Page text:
No. 22: Jul-Aug 1982
By measuring the magnetic properties of bricks and other accurately dated human artifacts, geophysicists can reconstruct the history of the local magnetic field. Near Loyang, China, the field was as much as 54% higher in 300 A.D. than it is now. It was 15% higher in 1500 A.D. In 1000, it was less than today's value.
(Wei, Q.Y., et al; "Intensity of the Geomagnetic Field near Loyang, China, between 500 BC and AD 1900," Nature, 296:728, 1982.)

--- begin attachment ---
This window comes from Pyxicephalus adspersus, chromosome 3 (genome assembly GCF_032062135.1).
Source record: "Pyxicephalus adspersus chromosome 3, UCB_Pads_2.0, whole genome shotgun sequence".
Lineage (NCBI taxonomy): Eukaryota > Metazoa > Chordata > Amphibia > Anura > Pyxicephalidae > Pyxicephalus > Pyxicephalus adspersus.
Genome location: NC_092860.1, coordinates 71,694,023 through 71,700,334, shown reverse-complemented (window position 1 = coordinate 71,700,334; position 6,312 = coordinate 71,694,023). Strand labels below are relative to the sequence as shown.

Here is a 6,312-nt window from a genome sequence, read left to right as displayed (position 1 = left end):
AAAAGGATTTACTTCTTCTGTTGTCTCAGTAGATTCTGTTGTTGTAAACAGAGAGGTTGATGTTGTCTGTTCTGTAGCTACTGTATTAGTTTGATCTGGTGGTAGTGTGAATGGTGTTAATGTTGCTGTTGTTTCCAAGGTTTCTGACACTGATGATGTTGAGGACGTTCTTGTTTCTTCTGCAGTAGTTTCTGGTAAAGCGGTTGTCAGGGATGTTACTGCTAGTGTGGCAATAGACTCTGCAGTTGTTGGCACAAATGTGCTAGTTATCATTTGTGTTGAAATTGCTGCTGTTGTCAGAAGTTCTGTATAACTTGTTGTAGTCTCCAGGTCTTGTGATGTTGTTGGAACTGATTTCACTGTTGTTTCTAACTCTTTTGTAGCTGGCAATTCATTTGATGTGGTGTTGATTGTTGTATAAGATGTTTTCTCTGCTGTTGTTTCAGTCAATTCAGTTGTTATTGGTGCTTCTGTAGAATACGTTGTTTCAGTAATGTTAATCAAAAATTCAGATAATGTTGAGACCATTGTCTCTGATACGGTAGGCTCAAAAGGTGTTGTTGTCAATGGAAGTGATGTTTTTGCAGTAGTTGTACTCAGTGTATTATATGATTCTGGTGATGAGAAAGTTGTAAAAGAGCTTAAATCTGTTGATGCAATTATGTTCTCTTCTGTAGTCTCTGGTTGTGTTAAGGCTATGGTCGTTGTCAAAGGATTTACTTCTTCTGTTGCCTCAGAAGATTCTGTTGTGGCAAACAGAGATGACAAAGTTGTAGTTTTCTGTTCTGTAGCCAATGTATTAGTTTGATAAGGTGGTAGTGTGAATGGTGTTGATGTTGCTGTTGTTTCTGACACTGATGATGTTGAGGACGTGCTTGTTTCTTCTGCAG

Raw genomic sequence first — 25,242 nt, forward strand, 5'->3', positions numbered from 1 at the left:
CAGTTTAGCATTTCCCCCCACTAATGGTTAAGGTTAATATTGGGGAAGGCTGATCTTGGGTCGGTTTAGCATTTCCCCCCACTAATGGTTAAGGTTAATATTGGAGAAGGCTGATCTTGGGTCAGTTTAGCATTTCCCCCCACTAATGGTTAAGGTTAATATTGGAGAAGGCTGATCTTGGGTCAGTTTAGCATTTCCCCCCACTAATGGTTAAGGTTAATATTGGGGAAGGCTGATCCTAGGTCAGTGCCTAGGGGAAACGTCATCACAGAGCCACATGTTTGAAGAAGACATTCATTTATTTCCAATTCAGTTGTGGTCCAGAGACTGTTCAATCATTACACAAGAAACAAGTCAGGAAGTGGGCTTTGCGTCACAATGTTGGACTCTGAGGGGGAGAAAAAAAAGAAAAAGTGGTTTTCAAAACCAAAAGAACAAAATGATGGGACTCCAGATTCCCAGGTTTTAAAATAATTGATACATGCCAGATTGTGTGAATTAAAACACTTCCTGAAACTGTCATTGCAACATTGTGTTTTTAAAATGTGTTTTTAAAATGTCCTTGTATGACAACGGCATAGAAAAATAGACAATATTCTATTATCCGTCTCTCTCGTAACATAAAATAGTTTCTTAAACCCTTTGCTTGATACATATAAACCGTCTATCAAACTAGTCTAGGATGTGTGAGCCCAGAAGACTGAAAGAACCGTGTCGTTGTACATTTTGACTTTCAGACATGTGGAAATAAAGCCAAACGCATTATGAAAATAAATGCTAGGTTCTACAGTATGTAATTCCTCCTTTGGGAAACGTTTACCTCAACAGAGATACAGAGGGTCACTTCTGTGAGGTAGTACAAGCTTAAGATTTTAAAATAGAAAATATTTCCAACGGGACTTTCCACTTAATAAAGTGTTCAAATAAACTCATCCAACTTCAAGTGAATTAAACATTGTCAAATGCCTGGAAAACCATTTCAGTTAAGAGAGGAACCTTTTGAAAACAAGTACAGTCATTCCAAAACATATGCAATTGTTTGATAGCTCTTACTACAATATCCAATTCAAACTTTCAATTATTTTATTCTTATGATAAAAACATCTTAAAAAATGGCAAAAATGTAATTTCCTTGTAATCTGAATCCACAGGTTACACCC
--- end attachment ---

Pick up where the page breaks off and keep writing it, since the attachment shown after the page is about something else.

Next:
Comment. Direct measurements of the earth's field go back only a few hundred years, but they are consistent with the data reconstructed from artifacts, both showing a steady decrease since 1500. No one has estimated the effects of these substantial changes on radiocarbon dating and, perhaps, human biology.